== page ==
A Linux port of Steam has been on the cards for a while now. Back in July, the Valve Linux team revealed in its inaugural blog post that it was working on getting a fully-featured Steam client up and running on Ubuntu 12.04. Apparently, that project has made enough progress for Valve to start looking for beta testers.
Gabe Newell now famously referred to Windows 8 as a "catastrophe for everyone in the PC space," which could work out great for Linux users. Based in part on fears that Microsoft will erect a walled garden around Windows 8 and lock out developers who don't want to play the Windows Store game, Valve has been hard at work trying to port Steam over to Linux, and the first beta run will kick off in October.
Valve has released Steam Big Picture Mode, which provides PC gamers with a new, elegant TV-tailored experience of Steam. The problem is Big Picture Mode is currently only in open beta testing, and finding out how to opt into the beta can be tricky. Detailed below are steps to help you get Steam's new Big Picture Mode running smoothly on your big-screen TV.
It's called "big picture mode," and it's how Valve intends to declare war on consoles. Launching in beta form today, big picture mode is a special interface for Steam that's more appropriate for viewing on a living room television set than the current one you see on your PC. It's Valve's answer to the walled garden approach console makers have taken with their platforms, and could be the first step towards the oft-rumored Steam Box that's talked about every so often.
Valve's Steam Community shed its beta baggage and is now open to anyone in the general public interested in finding and sharing game related content. The cleaned up release introduces a handful of new features, like automatically formatting YouTube links, a slick new interface (including a collage of your finest gaming moments on the screenshots page), the ability to search within discussions areas, and other goodies.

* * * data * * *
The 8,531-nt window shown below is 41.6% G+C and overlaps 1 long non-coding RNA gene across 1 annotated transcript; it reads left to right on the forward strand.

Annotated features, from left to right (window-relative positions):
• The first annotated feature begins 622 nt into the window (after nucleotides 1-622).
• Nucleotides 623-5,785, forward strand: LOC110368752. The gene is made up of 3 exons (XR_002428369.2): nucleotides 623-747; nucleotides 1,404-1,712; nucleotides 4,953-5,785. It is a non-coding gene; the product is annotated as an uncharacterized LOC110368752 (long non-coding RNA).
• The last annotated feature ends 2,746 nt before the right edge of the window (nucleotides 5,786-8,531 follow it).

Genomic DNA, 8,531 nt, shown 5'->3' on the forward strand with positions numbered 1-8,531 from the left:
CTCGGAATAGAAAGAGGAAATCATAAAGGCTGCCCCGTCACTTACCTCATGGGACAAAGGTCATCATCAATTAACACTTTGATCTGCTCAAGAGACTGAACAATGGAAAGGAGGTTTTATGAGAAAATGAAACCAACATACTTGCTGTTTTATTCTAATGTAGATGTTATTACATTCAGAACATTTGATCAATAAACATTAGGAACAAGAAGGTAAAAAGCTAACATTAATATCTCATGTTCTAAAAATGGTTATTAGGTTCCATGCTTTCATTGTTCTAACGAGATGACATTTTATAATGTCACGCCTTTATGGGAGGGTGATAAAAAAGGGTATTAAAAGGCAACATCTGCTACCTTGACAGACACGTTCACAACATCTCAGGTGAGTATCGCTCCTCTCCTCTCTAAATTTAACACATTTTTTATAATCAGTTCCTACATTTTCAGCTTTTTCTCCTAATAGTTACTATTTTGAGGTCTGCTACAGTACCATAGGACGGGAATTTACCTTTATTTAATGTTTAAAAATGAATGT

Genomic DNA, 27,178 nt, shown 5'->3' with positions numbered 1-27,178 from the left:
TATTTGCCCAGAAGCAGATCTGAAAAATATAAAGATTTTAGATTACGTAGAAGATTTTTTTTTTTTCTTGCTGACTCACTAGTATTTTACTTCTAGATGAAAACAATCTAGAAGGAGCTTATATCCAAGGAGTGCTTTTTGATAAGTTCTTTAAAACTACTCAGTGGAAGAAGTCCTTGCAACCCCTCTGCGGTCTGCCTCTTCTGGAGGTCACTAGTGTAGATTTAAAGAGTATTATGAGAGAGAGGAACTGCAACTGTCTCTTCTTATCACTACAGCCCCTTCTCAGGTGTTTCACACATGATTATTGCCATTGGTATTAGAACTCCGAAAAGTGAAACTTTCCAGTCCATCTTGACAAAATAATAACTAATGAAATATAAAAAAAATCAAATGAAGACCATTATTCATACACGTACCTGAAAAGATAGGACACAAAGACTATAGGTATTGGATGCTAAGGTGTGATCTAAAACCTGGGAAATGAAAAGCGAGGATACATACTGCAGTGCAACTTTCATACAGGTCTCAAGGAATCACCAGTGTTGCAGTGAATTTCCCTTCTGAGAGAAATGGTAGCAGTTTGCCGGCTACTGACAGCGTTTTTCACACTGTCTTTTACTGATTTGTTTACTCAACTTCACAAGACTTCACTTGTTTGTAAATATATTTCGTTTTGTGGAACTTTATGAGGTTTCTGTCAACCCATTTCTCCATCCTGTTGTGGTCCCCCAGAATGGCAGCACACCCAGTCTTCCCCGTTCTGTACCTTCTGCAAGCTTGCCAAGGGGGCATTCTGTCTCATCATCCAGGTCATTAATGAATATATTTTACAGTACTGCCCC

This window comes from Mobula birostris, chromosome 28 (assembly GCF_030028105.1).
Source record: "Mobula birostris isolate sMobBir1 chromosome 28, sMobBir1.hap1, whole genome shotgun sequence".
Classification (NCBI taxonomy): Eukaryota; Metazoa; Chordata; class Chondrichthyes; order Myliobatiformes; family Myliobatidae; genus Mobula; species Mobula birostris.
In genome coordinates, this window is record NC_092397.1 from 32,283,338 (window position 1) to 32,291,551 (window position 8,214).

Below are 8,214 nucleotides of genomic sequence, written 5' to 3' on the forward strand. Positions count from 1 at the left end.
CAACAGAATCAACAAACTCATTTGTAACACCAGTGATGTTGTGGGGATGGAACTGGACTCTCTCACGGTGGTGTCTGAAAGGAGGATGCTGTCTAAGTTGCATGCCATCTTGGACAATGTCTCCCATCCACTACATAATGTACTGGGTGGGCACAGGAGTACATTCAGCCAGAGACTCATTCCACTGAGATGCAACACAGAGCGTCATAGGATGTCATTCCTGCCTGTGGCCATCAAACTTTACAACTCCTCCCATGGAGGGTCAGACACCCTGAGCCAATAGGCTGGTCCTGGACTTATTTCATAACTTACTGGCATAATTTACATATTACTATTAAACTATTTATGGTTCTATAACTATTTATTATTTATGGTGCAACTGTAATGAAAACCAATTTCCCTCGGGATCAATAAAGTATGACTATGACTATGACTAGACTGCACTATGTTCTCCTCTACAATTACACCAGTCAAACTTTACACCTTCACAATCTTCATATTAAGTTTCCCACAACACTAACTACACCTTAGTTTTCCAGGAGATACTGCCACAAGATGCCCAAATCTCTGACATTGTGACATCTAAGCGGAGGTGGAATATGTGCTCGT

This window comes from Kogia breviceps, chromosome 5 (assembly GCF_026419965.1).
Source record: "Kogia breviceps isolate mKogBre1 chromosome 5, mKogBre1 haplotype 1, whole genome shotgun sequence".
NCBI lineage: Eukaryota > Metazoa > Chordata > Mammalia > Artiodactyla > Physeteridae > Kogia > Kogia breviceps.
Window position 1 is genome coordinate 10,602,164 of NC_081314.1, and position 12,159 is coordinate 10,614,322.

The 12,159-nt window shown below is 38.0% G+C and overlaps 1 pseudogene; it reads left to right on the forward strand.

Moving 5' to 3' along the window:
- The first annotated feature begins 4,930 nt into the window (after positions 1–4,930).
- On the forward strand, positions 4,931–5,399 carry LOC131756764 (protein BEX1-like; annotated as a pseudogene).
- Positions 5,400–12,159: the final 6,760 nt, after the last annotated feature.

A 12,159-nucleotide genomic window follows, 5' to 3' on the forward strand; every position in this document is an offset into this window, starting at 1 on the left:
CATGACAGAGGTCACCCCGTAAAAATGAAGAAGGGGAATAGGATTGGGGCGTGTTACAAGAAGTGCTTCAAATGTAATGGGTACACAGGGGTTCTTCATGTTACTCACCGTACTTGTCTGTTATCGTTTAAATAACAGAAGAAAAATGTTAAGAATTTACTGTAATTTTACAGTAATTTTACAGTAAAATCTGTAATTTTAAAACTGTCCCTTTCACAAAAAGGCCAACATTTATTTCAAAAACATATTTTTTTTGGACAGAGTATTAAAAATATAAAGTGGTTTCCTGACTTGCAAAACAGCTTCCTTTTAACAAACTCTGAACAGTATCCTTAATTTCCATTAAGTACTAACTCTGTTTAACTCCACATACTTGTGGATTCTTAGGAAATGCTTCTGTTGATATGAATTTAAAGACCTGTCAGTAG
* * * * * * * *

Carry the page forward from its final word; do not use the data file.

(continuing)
For better or worse, Valve has officially decided to jump into the PC hardware business. We know as much because a job listing on Valve's website in search for an Industrial Designer spells it out in no uncertain terms, though details of the hardware project remain a secret. All we know for sure is that Valve is "frustrated by the lack of innovation in the computer hardware space," and to rectify that, the software developer is "jumping in."
Game developer Valve is preparing what it considers to be a "major update" to the Steam Community, one that will introduce a Game Hub feature to each and every game. The Hubs will highlight the most popular user-created screenshots, videos, and Steam Workshop items as rated by the community, while also populating them with game related news, discussions, and comments.
Valve is forging ahead with plans to port its Steam distribution platform over to Linux and has even managed to tweak Left 4 Dead 2 to run faster on a 32-bit Ubuntu system than on a Windows 7 machine, but as far as John Carmack is concerned, the real challenge will be getting Linux users to open their wallets. Carmack, as you know, is the founder and technical director of id Software, and also an open source advocate. He's also a realist.
In a recent interview with Valve CEO Gabe Newell, the outspoken unofficial head of PC Gaming leveled some pretty damning criticism on Windows 8. Using words such as “catastrophe”, the internet instantly lit up with story’s and comments that for the most part, were largely supportive of his radical stance. It could easily be argued that his comments are largely self-serving since Microsoft is setting itself up in direct competition with Valve’s Steam store, but people will have to decide for themselves. Why bring up old wounds you ask? Valve has a new supporter.